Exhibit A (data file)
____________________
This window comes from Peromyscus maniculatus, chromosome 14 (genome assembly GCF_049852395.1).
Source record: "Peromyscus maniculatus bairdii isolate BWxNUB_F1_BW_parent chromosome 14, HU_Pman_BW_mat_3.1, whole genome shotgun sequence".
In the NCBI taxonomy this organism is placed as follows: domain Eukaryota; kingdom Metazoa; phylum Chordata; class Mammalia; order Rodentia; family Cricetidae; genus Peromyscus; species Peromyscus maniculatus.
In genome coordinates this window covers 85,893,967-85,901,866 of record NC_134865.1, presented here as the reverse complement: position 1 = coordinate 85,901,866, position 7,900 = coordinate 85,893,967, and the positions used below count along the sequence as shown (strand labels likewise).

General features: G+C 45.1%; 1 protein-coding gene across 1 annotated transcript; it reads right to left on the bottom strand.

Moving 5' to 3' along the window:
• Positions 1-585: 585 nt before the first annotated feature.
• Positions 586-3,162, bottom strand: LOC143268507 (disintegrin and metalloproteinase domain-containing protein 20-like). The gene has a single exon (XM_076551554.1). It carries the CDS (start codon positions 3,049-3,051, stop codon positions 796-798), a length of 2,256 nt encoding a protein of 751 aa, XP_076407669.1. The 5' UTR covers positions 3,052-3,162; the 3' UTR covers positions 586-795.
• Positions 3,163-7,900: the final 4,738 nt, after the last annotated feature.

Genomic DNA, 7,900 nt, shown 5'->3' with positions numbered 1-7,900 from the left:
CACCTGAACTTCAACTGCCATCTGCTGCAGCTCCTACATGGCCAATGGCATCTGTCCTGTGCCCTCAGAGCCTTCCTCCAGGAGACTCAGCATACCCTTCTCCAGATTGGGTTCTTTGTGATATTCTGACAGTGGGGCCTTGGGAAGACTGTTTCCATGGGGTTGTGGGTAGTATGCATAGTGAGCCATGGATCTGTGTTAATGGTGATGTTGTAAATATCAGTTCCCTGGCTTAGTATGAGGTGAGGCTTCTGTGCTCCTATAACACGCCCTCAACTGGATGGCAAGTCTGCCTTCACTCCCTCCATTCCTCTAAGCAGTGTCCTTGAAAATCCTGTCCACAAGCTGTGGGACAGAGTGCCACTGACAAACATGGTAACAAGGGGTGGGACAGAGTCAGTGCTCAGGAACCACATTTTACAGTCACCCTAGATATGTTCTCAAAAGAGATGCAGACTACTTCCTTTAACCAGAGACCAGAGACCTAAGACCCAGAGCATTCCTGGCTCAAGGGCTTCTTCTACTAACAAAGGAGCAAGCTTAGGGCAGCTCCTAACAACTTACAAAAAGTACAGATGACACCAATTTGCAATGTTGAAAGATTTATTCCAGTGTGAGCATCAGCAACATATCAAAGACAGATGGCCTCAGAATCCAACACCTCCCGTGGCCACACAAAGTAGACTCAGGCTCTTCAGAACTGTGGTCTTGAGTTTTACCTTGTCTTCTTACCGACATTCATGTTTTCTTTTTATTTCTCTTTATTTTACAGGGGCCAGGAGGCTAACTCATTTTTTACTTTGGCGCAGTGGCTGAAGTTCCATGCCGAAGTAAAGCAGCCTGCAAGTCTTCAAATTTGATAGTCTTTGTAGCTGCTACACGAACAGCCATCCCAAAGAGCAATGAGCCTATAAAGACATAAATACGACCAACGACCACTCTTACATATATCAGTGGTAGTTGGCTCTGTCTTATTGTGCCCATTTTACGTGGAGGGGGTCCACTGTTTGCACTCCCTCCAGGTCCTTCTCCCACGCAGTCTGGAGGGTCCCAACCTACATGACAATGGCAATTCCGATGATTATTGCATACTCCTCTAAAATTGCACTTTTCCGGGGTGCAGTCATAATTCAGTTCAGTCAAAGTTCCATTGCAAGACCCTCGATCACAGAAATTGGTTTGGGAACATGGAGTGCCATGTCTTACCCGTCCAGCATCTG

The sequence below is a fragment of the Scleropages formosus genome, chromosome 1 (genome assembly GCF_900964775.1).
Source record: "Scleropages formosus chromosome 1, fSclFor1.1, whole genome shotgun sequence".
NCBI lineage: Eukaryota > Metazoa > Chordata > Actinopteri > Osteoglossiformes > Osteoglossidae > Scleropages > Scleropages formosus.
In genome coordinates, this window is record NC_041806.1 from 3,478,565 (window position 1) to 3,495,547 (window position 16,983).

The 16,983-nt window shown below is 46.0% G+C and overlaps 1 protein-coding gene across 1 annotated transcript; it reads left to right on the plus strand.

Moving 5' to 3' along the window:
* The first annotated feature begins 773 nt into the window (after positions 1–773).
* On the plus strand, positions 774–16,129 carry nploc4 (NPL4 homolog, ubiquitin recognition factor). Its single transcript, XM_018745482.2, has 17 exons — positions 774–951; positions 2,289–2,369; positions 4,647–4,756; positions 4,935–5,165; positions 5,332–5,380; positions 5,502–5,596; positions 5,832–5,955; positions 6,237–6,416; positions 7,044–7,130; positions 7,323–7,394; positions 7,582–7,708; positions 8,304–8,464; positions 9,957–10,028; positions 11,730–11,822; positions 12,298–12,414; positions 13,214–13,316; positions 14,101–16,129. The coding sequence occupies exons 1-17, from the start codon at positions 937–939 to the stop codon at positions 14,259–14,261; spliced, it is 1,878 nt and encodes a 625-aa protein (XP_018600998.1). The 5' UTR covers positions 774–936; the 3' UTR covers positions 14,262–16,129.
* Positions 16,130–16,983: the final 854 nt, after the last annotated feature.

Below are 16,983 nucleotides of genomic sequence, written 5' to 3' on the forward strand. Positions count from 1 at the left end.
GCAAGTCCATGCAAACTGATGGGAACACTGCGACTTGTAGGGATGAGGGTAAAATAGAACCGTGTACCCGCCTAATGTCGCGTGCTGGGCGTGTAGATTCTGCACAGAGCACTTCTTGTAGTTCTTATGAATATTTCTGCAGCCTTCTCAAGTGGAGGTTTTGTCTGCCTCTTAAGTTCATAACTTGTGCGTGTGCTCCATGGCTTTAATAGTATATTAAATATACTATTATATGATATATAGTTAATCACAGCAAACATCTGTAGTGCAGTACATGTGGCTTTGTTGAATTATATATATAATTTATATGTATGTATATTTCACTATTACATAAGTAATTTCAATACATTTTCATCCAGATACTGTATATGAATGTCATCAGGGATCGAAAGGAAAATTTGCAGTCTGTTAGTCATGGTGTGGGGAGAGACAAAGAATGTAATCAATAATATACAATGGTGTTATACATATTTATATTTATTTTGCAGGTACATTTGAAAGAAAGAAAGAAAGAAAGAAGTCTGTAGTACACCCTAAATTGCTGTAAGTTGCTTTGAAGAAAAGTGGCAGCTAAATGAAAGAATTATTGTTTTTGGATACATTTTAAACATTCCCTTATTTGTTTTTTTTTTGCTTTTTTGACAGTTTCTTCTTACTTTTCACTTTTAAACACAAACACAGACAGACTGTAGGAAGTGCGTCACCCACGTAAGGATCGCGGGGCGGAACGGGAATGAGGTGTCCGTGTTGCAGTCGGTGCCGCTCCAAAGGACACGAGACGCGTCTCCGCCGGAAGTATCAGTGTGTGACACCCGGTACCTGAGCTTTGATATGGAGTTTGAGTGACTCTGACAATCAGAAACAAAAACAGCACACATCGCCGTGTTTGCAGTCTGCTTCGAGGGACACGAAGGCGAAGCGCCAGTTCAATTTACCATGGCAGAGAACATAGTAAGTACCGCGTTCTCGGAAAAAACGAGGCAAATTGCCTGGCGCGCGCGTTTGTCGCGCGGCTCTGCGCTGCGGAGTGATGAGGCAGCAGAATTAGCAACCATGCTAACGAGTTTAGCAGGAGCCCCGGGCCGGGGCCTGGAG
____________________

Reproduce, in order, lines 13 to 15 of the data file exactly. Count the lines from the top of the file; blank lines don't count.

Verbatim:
Source record: "Scleropages formosus chromosome 1, fSclFor1.1, whole genome shotgun sequence".
NCBI lineage: Eukaryota > Metazoa > Chordata > Actinopteri > Osteoglossiformes > Osteoglossidae > Scleropages > Scleropages formosus.
In genome coordinates, this window is record NC_041806.1 from 3,478,565 (window position 1) to 3,495,547 (window position 16,983).